Lyme Regis

I was hoping to find a fossilised plesiosaur on the beach today, but it would have to have been a baby one if we wanted to carry it home. We did find a bunch of ammonites and bought back a few smaller samples.

Since we are visiting the “Jurassic Coast”, Felicity did some research and found that at Lyme Regis you are guaranteed to see fossils, and likely to find portable samples. It took about two hours by bus to get there, winding though the Dorset countryside along the southern coast of England. Many of the villages are made completely of stone so they are very picturesque.

Lyme Regis is another traditional seaside town, with a beach crowded with bright pink Brits, and a row of beach huts where you can make cups of tea and shelter from the wind and rain if the weather is normal.

It took us a little while to see our first fossil, but once we got the hang of it they were indeed everywhere. After a while a guided group came along so we latched on to them and learned a little bit about how the area developed. The coast was once about 40 miles inland, but the old seabed has been pushed up and as the cliffs erode more fossils appear.

By early afternoon we were satisfied and headed back to town, stopping to sample a small tub of whelks, which turned out to be largish sea snails and rather delicious with a bit of vinegar and black pepper. Then a long wait for the bus, and another two hour trip back to Weymouth.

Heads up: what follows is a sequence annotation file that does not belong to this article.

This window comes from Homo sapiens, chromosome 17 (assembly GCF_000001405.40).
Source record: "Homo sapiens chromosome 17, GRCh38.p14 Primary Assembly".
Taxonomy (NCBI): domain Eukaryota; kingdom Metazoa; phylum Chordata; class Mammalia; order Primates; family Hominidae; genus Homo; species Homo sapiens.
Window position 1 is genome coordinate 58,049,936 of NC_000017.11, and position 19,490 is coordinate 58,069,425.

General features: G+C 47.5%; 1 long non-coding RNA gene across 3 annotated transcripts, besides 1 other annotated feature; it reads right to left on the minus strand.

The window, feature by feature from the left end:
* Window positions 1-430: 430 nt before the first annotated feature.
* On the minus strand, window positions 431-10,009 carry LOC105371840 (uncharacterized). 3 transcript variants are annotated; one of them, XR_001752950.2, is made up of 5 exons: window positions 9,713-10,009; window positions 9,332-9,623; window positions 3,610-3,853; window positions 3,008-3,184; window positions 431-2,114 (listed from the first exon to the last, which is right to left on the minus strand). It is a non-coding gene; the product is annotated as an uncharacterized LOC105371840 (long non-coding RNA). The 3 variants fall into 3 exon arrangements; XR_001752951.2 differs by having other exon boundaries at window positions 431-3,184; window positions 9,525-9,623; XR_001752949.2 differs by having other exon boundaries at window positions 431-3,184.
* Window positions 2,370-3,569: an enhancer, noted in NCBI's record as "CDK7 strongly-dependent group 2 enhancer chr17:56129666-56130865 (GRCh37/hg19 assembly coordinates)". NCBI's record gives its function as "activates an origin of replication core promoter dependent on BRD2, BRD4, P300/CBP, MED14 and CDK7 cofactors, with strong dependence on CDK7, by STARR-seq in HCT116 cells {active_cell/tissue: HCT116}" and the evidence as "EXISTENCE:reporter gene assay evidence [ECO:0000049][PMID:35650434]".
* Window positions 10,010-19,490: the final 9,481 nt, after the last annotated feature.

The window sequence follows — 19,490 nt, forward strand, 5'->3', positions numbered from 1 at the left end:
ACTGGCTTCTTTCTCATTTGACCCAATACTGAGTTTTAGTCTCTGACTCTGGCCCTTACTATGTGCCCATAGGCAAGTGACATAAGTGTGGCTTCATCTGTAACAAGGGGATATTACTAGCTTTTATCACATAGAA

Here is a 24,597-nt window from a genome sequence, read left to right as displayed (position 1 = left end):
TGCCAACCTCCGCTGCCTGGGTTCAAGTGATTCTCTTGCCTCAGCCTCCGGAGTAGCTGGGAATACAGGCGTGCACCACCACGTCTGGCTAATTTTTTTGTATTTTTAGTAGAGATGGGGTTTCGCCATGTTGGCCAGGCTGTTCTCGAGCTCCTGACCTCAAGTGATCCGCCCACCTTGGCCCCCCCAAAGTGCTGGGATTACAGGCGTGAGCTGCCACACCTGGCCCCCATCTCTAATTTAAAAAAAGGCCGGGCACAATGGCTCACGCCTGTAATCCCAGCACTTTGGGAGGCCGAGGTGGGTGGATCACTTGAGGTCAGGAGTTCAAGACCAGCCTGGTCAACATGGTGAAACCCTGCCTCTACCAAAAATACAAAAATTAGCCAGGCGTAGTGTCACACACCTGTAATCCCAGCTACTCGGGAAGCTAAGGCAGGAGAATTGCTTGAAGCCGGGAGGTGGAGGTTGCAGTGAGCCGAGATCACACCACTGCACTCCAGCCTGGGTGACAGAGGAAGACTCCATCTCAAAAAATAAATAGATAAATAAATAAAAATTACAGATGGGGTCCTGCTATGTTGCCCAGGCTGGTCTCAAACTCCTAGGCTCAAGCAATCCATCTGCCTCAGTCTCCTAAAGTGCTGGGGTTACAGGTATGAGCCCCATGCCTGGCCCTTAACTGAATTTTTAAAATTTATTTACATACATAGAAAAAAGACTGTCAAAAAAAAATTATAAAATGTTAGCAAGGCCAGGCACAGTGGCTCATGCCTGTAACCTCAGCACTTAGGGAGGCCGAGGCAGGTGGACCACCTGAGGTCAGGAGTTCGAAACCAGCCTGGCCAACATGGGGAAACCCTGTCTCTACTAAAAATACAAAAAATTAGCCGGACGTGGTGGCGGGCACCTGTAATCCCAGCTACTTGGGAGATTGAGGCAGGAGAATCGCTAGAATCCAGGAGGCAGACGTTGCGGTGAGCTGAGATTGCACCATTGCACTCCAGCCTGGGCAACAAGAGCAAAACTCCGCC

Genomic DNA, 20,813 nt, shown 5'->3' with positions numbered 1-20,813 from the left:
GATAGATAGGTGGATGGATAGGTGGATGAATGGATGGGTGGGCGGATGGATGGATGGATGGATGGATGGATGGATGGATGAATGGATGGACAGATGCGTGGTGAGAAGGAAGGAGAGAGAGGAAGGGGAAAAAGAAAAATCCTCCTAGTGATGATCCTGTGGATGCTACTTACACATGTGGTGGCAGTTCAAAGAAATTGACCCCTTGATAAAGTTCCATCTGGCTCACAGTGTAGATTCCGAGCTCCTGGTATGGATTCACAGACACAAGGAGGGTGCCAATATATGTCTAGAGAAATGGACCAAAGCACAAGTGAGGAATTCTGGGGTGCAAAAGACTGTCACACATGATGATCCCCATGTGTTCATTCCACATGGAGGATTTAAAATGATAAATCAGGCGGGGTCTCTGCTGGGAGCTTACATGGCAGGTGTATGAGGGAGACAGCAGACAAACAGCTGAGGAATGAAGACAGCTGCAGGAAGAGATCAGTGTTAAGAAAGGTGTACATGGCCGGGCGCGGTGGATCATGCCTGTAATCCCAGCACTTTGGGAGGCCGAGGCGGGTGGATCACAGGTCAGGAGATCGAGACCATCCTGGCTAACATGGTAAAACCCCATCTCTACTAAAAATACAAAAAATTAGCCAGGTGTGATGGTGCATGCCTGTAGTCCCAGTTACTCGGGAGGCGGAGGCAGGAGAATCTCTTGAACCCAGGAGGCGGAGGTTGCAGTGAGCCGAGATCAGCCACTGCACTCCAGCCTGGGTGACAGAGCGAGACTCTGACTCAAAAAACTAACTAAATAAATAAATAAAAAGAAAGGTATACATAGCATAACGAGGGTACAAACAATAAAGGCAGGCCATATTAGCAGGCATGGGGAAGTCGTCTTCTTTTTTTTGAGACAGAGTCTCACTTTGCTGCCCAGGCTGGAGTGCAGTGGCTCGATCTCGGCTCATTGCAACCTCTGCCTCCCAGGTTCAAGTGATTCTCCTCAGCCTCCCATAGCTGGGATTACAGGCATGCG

I had been a bit apprehensive about finding something decent to eat for dinner. Weymouth has hundreds of places offering fish and chips, and one or two expensive and poorly patronised Italian and Indian restaurants,  but  not a lot else. Our accommodation includes a traditional breakfast of susages and bacon etc, so I was not keen on any food that had been cooked in a deep fryer.

In the end we found a poorly patronised but reasonably priced hotel to eat at, and had a very pleasant meal, followed by a  walk along the promenade for a few kilometres while the evening grew dark. Tomorrow morning we are off back to London.

4 thoughts on “Lyme Regis”

    1. They fall off the cliffs, especially after rain, and then every high tide get washed out to sea. People are encouraged to collect them and if you find something unusual show it to them in the know (we mostly found bits of ammonite – exciting for us but not rare).

  1. Am Am 1/2 way through the book “the french lieutenants woman” which is set in lyme regis, lots of desdescription of the various bays and surrounds. Have a good mental picture of your visit.. R

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